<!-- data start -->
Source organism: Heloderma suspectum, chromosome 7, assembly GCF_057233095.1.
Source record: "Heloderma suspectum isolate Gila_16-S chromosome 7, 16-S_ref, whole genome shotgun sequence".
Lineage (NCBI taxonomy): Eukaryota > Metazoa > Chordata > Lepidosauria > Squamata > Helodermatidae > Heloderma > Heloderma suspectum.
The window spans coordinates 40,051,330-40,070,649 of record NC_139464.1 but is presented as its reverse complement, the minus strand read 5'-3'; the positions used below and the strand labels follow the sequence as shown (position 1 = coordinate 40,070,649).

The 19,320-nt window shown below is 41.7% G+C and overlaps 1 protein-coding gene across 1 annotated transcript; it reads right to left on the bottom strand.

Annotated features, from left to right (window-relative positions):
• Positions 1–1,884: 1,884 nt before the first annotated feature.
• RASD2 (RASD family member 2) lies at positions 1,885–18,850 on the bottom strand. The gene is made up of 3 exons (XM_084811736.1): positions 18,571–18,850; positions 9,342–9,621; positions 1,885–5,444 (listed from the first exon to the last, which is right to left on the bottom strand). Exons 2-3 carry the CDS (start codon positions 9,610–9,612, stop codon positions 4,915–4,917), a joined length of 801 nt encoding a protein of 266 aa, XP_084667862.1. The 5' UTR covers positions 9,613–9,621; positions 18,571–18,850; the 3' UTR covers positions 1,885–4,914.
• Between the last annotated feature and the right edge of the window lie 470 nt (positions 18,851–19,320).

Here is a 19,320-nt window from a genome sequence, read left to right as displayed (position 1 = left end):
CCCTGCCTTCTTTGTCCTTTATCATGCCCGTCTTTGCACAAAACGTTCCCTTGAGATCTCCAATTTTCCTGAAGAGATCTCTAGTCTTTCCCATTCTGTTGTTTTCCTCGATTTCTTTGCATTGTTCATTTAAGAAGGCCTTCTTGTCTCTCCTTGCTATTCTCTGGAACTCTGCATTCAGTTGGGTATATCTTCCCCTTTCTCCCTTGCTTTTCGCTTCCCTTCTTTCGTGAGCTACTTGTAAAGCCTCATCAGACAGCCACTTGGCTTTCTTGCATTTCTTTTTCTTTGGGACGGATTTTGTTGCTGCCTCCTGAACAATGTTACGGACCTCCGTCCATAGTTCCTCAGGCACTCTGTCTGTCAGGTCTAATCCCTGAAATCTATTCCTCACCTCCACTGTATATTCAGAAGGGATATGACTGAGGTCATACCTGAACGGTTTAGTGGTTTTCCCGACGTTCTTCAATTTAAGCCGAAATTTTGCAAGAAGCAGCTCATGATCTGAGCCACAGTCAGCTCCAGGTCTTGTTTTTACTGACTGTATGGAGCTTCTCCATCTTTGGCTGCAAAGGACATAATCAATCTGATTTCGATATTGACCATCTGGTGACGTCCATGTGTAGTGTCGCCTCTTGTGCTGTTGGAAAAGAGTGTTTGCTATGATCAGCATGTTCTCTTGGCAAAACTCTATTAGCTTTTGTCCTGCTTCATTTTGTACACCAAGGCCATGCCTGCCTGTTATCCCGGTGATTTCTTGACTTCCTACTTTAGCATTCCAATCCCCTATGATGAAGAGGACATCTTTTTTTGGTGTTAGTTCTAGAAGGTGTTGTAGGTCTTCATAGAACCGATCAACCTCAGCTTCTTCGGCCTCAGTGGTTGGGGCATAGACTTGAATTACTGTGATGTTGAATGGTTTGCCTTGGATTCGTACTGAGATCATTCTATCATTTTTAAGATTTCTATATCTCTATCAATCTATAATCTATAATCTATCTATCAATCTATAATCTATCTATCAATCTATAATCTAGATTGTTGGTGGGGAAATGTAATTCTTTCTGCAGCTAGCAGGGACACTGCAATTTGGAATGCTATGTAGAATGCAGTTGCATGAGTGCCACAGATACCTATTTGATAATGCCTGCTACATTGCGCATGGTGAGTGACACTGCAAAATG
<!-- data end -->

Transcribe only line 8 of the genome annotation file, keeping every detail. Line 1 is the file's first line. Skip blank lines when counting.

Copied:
• RASD2 (RASD family member 2) lies at positions 1,885–18,850 on the bottom strand. The gene is made up of 3 exons (XM_084811736.1): positions 18,571–18,850; positions 9,342–9,621; positions 1,885–5,444 (listed from the first exon to the last, which is right to left on the bottom strand). Exons 2-3 carry the CDS (start codon positions 9,610–9,612, stop codon positions 4,915–4,917), a joined length of 801 nt encoding a protein of 266 aa, XP_084667862.1. The 5' UTR covers positions 9,613–9,621; positions 18,571–18,850; the 3' UTR covers positions 1,885–4,914.